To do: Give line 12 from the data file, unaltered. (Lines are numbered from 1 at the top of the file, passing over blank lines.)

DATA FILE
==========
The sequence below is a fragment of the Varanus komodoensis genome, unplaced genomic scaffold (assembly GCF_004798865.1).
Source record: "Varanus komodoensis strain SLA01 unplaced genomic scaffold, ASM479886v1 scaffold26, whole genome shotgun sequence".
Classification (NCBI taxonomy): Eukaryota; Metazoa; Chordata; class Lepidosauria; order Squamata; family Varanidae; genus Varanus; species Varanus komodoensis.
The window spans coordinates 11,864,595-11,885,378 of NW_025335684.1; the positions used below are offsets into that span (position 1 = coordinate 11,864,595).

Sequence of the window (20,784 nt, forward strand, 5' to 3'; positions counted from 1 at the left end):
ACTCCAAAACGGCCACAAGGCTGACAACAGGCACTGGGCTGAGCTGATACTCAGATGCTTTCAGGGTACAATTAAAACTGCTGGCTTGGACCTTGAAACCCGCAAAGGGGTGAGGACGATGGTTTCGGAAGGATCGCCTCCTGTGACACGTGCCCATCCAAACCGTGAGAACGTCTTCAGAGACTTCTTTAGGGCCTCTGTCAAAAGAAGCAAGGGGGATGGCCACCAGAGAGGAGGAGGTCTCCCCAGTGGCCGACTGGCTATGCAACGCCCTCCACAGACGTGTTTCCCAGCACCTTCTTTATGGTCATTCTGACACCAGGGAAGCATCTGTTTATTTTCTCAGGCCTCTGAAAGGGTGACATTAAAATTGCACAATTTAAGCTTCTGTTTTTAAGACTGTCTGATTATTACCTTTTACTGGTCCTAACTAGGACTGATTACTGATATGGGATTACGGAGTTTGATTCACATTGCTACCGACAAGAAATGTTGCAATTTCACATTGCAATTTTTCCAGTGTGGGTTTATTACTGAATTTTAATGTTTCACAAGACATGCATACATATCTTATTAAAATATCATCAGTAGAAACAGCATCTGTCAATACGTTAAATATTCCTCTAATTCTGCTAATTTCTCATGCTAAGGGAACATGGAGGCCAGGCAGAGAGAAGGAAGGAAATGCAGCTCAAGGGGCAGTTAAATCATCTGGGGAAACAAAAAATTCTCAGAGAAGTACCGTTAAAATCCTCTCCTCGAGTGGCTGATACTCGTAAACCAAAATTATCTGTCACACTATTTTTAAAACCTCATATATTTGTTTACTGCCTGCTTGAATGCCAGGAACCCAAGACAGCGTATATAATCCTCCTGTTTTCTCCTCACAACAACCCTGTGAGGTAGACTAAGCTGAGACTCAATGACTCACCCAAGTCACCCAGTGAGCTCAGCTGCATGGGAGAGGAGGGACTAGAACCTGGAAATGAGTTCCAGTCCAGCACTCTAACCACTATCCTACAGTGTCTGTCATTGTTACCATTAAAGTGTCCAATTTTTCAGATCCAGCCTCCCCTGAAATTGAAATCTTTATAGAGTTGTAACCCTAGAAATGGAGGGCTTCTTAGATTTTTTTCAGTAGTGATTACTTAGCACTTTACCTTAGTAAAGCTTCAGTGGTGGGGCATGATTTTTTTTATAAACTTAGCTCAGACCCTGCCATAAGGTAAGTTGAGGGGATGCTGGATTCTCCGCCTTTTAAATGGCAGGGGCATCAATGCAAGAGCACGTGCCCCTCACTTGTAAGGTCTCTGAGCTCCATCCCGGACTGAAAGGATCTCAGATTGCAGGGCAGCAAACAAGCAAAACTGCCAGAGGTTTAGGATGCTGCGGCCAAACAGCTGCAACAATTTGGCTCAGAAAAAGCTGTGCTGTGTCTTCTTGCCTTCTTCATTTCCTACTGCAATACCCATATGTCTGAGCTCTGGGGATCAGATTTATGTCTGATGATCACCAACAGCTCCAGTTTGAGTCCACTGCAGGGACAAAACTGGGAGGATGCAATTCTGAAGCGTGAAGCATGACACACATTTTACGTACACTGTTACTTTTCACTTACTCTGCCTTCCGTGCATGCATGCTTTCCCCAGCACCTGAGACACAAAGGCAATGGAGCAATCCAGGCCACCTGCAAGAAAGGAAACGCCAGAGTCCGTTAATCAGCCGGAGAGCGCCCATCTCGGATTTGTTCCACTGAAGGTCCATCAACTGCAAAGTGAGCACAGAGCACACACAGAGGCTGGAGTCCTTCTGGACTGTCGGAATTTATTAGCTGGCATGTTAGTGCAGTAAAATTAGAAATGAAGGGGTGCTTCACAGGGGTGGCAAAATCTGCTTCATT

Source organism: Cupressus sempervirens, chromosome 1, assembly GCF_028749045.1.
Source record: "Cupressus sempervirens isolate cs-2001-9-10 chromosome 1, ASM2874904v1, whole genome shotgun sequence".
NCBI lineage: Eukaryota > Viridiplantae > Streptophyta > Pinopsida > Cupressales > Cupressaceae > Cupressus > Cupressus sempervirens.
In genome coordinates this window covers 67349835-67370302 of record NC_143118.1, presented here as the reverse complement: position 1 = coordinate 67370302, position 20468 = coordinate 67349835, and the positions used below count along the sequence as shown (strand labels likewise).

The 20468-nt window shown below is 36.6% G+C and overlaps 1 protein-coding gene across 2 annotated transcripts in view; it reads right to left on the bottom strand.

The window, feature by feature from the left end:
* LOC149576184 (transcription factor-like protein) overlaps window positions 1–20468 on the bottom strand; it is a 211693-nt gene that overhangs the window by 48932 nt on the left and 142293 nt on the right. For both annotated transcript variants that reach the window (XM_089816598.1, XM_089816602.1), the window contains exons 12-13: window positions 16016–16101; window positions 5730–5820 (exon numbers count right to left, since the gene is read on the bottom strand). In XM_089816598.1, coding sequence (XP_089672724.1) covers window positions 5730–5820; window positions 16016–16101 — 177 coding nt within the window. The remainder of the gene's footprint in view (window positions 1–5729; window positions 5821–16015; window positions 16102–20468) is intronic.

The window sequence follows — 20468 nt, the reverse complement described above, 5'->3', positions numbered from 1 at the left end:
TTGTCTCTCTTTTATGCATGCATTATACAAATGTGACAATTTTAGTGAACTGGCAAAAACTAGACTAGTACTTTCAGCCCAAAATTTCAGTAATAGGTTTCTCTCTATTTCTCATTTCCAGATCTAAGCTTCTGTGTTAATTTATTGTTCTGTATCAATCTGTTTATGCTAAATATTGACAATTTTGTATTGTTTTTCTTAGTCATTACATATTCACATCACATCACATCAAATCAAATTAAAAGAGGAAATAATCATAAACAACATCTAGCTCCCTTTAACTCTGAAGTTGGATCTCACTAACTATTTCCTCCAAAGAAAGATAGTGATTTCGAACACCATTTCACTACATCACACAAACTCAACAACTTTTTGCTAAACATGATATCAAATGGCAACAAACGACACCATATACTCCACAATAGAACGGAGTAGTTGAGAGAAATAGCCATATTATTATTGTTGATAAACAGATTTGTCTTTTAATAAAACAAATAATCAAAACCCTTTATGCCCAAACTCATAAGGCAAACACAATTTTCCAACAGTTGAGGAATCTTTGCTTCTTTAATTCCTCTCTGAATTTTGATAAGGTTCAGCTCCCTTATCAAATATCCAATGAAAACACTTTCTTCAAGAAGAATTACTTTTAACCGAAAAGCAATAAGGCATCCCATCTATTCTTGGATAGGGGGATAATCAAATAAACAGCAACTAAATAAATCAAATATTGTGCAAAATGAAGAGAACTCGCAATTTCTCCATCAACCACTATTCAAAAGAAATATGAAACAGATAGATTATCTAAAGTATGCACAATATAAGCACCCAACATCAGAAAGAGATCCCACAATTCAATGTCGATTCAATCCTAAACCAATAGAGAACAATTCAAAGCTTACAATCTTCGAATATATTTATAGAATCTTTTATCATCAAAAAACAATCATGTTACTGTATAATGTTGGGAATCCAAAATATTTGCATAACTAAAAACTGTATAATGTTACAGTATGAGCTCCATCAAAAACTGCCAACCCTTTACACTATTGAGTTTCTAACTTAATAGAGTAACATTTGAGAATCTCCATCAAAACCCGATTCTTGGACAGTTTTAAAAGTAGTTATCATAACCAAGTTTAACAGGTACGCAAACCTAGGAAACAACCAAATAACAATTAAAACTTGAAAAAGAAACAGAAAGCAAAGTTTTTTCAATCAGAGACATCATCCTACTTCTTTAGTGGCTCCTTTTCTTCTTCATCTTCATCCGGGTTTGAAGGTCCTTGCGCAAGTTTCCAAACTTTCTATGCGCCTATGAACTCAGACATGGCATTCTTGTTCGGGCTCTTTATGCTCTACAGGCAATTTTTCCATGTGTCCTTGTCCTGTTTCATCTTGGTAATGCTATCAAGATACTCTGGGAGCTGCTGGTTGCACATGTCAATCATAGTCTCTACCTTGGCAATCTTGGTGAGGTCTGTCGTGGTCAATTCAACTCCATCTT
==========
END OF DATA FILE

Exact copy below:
The window, feature by feature from the left end: